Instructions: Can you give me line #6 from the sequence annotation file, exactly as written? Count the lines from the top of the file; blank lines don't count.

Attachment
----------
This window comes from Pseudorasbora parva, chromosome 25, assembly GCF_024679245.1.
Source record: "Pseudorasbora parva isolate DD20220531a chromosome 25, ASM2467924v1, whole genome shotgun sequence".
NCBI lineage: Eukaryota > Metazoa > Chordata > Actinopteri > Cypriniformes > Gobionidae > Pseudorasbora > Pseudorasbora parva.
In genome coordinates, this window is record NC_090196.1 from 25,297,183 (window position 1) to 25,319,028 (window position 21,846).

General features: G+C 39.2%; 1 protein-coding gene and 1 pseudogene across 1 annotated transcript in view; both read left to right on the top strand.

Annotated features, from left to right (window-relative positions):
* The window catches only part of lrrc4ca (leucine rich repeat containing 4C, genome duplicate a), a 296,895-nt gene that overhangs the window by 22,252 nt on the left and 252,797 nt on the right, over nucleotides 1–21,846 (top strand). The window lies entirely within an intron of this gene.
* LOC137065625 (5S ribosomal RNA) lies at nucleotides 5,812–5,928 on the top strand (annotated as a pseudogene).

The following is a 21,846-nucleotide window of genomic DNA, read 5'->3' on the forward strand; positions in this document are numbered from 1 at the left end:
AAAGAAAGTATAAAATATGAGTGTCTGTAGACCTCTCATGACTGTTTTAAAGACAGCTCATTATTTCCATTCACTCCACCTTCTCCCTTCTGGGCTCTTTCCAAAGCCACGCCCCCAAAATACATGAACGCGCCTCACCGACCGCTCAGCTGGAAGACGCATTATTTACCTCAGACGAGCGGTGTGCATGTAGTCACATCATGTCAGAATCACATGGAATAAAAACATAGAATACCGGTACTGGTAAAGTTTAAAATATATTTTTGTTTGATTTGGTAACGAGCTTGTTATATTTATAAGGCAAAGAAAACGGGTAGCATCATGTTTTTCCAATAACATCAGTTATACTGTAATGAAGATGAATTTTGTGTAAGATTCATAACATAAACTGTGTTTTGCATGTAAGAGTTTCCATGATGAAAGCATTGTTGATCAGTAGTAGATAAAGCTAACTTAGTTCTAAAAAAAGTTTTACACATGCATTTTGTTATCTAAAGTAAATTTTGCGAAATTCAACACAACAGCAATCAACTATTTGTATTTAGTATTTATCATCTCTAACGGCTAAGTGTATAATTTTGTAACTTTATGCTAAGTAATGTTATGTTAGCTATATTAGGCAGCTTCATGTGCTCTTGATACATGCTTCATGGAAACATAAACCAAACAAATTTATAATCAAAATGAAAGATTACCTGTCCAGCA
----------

Annotated features, from left to right (window-relative positions):